- Hardcover: 288 pages
- Publisher: Crown; 1 edition (October 31, 2000)
- Language: English
- ISBN-10: 0375410236
- ISBN-13: 978-0375410239
- Product Dimensions: 9 x 1.2 x 11.2 inches
- Shipping Weight: 2.2 pounds (View shipping rates and policies)
- Average Customer Review: 4 customer reviews
- Amazon Best Sellers Rank: #2,381,846 in Books (See Top 100 in Books)
Enter your mobile number or email address below and we'll send you a link to download the free Kindle App. Then you can start reading Kindle books on your smartphone, tablet, or computer - no Kindle device required.
To get the free app, enter your mobile phone number.
Scientific American: How Things Work Today Hardcover – October 31, 2000
"Any sufficiently advanced technology is indistinguishable from magic," wrote Arthur C. Clarke. The technology that surrounds us now, at the dawn of the 21st century, can seem plenty advanced: a plethora of black (or light gray) boxes doing who knows what to send voices through the air, see pictures in crystal tubes, fly like a bird. We're calling spirits from the vastly deep, and they really come.
If you'd prefer not to do magic, though, this is the book for you. How does a GPS receiver know where you are? What's inside the "not user serviceable" parts of a laser printer? What's the difference between scanning and transmission electron microscopes? The explanations and diagrams in this volume are in Scientific American's distinctive style, clear and simple without being oversimplified. It's not as cute or congenial as David Macauley's The New Way Things Work, but the multicolored pictures are easier to follow and the volume is more information-dense. If you like your technology slightly drier, more technical, and less magical than Macauley provides, How Things Work Today is an excellent guide. --Mary Ellen Curtin
From the Inside Flap
Biotechnology, computers, cell phones, and the Internet -- they're all having a major impact on our lives as the twenty-first century begins. Surrounded by today's array of new technologies, it is easy to feel overwhelmed and bewildered. For more than a century, Scientific American has made the machines and technologies that make up our world understandable. In Scientific American: How Things Work Today you'll find over 100 topics explored in easy-to-understand text and made absolutely clear with the aid of more than 600 fully annotated, three-dimensional illustrations and color photographs.
Do you know where all those stairs on the escalator go when they get to the top? Did you know that every time you use a credit card the clerk bounces a signal off a satellite to get an okay for your purchase? Have you ever wondered how your e-mail gets from here to there? Or how the signal finds your cell phone when you're hundreds of miles from home? Scientific American knows, and in Scientific American: How Things Work Today, it tells and shows you how the world around you works, with three-dimensional illustrations, diagrams, and exploded views as well as up-to-the-minute color photographs. And the explanations are in the concise, understandable language that has made Scientific American the most successful popular science magazine in the world.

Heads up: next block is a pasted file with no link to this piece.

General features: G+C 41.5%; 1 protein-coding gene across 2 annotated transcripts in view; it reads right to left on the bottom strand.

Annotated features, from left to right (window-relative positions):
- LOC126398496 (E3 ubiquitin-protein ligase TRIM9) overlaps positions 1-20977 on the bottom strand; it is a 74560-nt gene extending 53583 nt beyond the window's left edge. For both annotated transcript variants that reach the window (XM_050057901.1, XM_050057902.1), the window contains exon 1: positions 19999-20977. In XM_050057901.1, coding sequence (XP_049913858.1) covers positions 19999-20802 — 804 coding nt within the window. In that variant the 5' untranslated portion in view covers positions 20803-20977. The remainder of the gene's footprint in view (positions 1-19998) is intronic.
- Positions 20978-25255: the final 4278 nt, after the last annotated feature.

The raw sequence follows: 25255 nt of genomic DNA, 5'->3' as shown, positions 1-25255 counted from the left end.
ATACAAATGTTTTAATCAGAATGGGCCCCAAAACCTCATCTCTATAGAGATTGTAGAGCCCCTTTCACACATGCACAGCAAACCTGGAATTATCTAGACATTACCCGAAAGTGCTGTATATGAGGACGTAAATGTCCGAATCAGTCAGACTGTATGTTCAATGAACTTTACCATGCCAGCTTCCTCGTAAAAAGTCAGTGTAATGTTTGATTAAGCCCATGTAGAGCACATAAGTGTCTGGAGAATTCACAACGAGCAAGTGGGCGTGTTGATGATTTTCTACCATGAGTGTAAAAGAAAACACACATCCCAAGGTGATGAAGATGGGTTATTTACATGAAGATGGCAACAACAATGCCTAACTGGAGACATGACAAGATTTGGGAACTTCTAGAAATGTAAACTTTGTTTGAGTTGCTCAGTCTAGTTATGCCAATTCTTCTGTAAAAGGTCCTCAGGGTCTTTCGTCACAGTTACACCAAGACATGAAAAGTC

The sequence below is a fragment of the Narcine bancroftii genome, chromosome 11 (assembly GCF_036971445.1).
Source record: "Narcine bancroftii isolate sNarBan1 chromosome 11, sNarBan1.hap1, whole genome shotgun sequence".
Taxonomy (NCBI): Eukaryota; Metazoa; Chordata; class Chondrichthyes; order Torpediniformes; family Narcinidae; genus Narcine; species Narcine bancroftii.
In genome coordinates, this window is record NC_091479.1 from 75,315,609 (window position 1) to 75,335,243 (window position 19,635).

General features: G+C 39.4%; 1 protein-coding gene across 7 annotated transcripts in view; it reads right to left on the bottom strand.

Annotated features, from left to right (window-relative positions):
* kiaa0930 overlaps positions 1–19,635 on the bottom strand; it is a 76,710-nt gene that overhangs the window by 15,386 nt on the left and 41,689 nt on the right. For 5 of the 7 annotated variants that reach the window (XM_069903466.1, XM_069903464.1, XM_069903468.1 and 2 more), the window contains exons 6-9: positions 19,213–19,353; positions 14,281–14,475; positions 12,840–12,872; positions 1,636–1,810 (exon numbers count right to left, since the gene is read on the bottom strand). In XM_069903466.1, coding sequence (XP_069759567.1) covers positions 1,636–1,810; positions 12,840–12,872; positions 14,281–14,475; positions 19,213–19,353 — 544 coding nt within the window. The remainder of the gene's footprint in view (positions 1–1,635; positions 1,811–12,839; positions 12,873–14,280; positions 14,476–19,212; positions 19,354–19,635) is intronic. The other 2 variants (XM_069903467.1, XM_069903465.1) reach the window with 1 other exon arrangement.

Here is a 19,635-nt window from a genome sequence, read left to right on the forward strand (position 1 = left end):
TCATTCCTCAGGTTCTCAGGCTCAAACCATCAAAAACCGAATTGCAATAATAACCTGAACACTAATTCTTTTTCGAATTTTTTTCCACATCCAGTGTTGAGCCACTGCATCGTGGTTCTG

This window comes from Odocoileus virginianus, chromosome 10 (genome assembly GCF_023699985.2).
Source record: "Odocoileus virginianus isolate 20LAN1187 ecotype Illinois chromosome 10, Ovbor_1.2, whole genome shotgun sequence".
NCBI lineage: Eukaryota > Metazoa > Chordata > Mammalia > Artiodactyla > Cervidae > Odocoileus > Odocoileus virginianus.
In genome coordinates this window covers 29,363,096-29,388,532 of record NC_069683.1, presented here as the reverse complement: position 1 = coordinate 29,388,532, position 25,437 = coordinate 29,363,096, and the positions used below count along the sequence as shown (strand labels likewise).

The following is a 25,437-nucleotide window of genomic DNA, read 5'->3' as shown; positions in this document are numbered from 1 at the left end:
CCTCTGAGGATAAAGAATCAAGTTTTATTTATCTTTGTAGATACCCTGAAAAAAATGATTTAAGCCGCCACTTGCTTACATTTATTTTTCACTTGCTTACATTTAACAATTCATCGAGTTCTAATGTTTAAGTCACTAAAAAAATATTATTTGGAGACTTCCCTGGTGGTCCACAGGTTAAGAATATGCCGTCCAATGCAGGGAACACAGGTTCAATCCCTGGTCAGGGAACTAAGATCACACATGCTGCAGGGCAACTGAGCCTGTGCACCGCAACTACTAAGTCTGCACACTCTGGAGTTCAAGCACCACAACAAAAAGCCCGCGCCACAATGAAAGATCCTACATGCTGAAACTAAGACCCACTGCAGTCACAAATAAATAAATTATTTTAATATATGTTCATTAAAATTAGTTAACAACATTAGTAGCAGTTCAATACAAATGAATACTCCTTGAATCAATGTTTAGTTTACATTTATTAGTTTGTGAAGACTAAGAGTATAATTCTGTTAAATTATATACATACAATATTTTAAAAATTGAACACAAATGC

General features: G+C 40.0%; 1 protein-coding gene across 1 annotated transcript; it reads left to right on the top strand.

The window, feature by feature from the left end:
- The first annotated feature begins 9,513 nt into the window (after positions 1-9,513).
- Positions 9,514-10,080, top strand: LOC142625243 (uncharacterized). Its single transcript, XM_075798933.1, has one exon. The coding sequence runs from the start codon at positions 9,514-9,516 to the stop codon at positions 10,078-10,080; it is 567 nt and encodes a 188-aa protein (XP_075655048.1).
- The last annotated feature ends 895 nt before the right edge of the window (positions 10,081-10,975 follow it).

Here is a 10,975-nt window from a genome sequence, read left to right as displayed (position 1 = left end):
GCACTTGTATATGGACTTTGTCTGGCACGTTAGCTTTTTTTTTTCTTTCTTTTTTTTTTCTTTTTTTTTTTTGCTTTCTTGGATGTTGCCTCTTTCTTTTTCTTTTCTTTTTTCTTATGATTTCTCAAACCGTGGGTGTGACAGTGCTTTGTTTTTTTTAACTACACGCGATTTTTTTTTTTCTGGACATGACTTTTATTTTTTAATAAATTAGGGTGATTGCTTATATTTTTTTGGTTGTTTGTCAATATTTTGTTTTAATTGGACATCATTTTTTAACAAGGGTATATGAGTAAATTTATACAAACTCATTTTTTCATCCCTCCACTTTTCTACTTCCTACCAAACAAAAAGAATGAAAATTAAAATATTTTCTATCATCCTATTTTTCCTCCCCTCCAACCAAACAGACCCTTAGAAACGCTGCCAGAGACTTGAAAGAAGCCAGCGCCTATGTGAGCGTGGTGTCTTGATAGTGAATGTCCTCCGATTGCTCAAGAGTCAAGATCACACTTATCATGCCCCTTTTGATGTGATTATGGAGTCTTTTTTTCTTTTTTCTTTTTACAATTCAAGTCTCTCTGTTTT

Scientific American has been the authoritative popular source of science information about how the world works for more than 150 years. Now, in the first book based on the magazine's popular "Working Knowledge" column, Scientific American reveals exactly how the wonders of the modern world work. Assembled by a team of professional science and technology writers, Scientific American: How Things Work Today shows the hidden workings of satellites, the Space Shuttle, subways, sewers, the Internet, electron microscopes, and many of the other systems and devices that help make our world what it is and us who we are. With lavish pictures, photographs, and hundreds of explanations to how our world works, this book is an essential addition to every family's library.
There was a problem filtering reviews right now. Please try again later.
Each pair of pages in the book describes the inner workings of many of the modern machines that we use every day, ranging from microwaves to photocopiers, from your car's turbocharger to suspension bridges. Cut-away diagrams display the innards of these machines, allowing one to see what normally only professionals and enthusiasts deal with.
The book is written in a manner that most pre-teens could understand, yet it contains more information than even the most technologically-advanced buff would ever know. An appendix in the back describes the basic scientific terms that were used through the book, for those who have yet to learn these things, or have forgotten.
I truly loved this book. It is a great feeling to have a basic understanding of how nearly everything we use works. You will never look at an escalator in the same way! This book would make an excellent gift!